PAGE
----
At the very end of a tunnel-like corridor of Columbia Presbyterian in Washington Heights is a tiny office where a group of young researchers are trying to understand the reasons behind youth suicide. The way there involves several flights of stairs that seem to go in opposite directions as well as badging in and out of a series of glass doors. Behind other heavy doors appear a series of cubicles lit up with the same white hospital lamps that burn the eyes.
Ana Ortin Peralta, the study’s project coordinator conducted a study there that consisted of three years of recruiting. It involved 68 teenagers treated in the hospital’s emergency room after their suicide attempts, who lived in the area. Most were between 12 and 19 years old. Only five were boys and of the 63 girls in the group, 50 were Latina.
Ortin works as a research assistant under the direction of Christiane Duarte, a professor of psychiatry at Columbia University Medical Center. For up to four months, the group of researchers followed these young Latinos after they got out of the hospital. The teenagers completed questionnaires that asked about what they felt and experienced before their suicidal behavior. Their parents also took part in the discussion. “We looked at the emotional, behavioral and cognitive sides to the events during the 24 hours before they tried to kill themselves, or thought about it,” Ortin explained. “We didn’t ask about the reasons.”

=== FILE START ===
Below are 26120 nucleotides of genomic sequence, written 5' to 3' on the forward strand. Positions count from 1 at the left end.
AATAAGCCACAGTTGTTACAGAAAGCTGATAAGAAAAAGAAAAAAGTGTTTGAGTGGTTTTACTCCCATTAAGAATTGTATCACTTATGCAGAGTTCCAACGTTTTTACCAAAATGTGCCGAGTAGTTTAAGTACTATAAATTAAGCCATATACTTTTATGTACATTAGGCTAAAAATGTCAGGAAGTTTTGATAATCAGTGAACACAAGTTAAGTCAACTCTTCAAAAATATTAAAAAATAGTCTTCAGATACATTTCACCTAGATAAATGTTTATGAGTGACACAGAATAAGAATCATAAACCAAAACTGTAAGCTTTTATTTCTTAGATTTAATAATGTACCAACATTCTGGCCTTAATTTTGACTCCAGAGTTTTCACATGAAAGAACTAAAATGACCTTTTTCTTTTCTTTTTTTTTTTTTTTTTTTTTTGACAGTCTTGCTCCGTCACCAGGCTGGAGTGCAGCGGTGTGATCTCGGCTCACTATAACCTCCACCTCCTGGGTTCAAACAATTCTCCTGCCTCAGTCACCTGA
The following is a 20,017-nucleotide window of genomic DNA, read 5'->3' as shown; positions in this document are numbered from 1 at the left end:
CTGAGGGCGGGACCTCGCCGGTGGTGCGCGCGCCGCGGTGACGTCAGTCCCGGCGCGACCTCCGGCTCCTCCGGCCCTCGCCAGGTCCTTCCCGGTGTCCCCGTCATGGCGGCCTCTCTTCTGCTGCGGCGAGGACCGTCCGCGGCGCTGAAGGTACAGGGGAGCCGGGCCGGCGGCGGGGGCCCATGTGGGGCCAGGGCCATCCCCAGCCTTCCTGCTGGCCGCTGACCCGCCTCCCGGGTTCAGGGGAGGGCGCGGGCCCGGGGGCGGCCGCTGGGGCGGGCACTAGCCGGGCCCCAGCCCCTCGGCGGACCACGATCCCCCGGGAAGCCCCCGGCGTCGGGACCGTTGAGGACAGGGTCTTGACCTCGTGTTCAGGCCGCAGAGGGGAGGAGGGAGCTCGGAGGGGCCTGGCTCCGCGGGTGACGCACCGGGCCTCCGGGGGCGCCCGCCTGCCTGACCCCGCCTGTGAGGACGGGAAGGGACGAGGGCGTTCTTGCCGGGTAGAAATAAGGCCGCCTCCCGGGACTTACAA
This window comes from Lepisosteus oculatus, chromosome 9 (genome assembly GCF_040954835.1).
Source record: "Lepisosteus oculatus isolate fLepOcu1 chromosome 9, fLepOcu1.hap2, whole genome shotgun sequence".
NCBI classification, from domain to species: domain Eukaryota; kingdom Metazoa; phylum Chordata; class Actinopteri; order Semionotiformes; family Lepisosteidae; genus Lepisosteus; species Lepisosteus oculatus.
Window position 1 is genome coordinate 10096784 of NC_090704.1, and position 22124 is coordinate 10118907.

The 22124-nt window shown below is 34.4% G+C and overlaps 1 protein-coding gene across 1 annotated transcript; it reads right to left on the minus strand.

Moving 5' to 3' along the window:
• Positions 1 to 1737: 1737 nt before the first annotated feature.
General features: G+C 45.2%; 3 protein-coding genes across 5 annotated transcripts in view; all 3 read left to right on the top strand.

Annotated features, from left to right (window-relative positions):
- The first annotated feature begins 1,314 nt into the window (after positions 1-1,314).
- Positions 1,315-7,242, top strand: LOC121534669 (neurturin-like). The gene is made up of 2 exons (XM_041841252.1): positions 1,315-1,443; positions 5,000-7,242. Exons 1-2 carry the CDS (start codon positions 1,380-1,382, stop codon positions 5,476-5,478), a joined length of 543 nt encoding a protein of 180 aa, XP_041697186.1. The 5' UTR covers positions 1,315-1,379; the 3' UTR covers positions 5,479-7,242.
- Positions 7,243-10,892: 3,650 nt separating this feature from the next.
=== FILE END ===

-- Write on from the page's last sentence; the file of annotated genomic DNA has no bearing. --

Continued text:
The questions explored the teenagers’ ruminations, the life events that might have precipitated their actions, and how anxious, depressed or hopeless they had felt. The researchers asked the group of teenagers to walk them through that day, from the moment they woke up to the moment they took the decision to end their lives. What the psychologists learned, Ortin said, is that the day prior to the event is usually the crucial one. The abrupt aspect of self-injury can come from sensation-seeking, which is very frequent in teenagers.